The president’s problems with Congress are not confined to managing the Republicans; there is obstinacy and dissent among the Democrats, especially those on the left who want more, and want it quicker. Biden campaigned on giving Americans universal healthcare coverage, and that is still a long way off. Estimates put the percentage of uninsured Americans at 12.5 (rising to an average of 15.5 per cent in states that have not expanded Medicaid): that’s twenty-nine million people, mostly low-income and people of colour, with another 21.3 per cent under-insured.
To reduce those figures significantly, two things need to happen: the cost of health insurance purchased privately and through the Obamacare exchanges needs to fall, and the recalcitrant states need to expand Medicaid. Biden is already tackling these issues, but more needs to be done. The new supplements for purchasing health insurance run for only for two years, and twelve states (with some four million eligible people) have yet to expand Medicaid.
In the absence of universal healthcare, Medicaid is an important, if shaky and uncertain, safety net. It provides mental health and substance abuse treatment for millions and covers almost half of all births. The states holding out against expansion are losing money they can ill afford, especially as coronavirus infections continue. Just last month, the Texas State House rejected Medicaid expansion because of continuing opposition from Republicans. Expansion would have enabled some 954,000 adults to receive healthcare coverage (about 75 per cent of whom are people of colour) and brought the state US$5.4 billion in federal dollars to pay for it.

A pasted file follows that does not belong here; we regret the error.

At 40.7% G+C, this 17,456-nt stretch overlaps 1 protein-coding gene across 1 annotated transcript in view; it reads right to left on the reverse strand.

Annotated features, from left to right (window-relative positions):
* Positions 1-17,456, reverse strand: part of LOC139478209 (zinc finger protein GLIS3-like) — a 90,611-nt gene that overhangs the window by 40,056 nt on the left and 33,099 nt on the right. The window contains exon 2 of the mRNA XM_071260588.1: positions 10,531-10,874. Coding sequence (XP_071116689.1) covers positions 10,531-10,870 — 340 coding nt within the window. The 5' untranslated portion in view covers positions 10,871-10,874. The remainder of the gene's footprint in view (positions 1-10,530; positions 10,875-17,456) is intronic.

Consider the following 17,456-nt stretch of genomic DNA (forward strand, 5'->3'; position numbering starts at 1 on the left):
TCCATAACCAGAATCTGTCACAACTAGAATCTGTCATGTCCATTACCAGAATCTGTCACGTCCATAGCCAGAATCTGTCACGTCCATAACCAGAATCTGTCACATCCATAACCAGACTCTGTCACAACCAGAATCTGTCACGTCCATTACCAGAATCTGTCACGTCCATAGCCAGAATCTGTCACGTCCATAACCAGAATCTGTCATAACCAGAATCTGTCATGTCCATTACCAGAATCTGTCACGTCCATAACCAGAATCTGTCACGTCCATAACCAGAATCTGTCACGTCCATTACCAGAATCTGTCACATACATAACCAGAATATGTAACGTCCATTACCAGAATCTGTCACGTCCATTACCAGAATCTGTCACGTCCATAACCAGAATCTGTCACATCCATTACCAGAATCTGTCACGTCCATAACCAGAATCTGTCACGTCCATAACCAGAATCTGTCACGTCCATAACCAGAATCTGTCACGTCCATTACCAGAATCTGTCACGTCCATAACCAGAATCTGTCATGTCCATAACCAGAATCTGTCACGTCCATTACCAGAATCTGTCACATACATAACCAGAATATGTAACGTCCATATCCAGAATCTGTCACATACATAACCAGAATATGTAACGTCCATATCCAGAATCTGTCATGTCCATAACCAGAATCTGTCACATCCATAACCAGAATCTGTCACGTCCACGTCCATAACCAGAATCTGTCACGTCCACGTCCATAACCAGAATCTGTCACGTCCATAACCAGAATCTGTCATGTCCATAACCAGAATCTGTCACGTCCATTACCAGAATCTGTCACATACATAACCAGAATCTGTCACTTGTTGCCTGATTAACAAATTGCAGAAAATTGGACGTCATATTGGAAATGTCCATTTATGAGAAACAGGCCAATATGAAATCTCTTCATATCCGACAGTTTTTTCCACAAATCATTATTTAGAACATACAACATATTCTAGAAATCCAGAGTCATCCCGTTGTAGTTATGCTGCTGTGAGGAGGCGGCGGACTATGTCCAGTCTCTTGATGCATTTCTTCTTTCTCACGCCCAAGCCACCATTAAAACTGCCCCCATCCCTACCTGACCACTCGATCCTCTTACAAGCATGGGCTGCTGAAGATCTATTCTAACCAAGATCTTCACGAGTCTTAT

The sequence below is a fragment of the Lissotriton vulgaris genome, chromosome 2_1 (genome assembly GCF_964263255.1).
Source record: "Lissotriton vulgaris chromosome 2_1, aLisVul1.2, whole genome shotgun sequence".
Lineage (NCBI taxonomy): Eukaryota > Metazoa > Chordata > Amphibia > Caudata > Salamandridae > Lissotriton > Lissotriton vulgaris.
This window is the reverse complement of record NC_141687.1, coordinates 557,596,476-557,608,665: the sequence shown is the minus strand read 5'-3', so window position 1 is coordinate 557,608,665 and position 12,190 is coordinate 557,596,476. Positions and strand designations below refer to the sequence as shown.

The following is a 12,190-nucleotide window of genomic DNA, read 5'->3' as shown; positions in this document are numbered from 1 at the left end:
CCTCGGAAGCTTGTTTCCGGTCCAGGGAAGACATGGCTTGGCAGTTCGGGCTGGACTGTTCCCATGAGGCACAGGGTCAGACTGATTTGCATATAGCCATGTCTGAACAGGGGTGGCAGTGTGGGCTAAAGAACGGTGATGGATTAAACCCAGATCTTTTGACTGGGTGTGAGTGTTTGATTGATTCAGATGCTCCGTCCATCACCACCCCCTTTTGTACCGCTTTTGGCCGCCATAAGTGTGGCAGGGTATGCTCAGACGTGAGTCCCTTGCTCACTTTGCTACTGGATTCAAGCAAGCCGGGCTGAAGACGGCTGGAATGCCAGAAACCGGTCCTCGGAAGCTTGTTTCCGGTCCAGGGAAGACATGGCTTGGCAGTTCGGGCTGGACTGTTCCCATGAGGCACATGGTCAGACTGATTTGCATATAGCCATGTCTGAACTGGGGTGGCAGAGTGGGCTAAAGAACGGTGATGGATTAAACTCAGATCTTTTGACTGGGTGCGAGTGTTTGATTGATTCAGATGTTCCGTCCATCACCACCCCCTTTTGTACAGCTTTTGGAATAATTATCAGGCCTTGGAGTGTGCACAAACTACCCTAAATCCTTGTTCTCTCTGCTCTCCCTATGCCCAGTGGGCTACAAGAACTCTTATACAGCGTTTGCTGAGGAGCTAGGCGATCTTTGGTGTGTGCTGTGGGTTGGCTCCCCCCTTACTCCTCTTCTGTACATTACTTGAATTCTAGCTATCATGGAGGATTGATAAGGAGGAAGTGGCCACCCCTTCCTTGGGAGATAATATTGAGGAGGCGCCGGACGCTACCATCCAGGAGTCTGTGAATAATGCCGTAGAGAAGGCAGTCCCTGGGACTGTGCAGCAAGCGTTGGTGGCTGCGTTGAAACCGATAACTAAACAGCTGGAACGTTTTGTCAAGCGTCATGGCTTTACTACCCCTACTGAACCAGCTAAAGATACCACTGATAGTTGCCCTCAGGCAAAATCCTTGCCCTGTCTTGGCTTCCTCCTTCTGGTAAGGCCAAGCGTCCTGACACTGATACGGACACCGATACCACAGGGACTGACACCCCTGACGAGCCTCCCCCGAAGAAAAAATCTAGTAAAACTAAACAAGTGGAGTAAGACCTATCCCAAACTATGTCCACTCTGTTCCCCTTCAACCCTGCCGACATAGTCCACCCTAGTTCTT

Rather than funding expanded health insurance coverage through private insurers, progressive Democrats and some policy experts argue for a public option (as originally proposed in Obamacare) and/or for people aged fifty-five or sixty qualify for Medicare (an idea that was championed by Hillary Clinton in her 2016 presidential race).
Congressional Democrats led by Senator Bernie Sanders and the Congressional Progressive Caucus are pushing to have Medicare expansion included in the American Families Plan. They see this as a precursor to an eventual Medicare-for-All program. A broader group of Democrats is pushing for the American Families Plan to allow Medicare to negotiate prescription drug prices. Biden has endorsed these, and the public option, in the past.
In his speech to the Congress Biden promised that he would strive “this year” to lower insurance premiums, reduce drug costs and pursue other reforms to Obamacare. Presumably he feels that including these provisions in the American Families Plan would draw fire from the powerful health insurance, hospital and pharmaceutical corporations, making its passage through Congress even more difficult.
Sometime between now and 1 October the administration and Democrats must also confront the decision of the US Supreme Court in the California v Texas, a case brought by Republican state attorneys- general and supported by the Trump administration. The decision will essentially decide the fate of Obamacare and the survival of the entire Affordable Care Act. Analysis shows that it would adversely affect the lives of almost all Americans.
Should the worst happen, re-enacting a version of the Affordable Care Act in today’s political climate would be almost impossible, even as more Americans than ever are signing up for the health insurance coverage provided by the federal Obamacare exchange. It would be a dreadful irony if Trump’s legacy, delivered after he left office, was — finally — the end of Obamacare.
For this reason alone, but for so many others besides, Biden’s efforts to provide the United States with the kinds of government services that other wealthy, democracies already take for granted and to build voter support for a stronger social safety net are a national imperative. •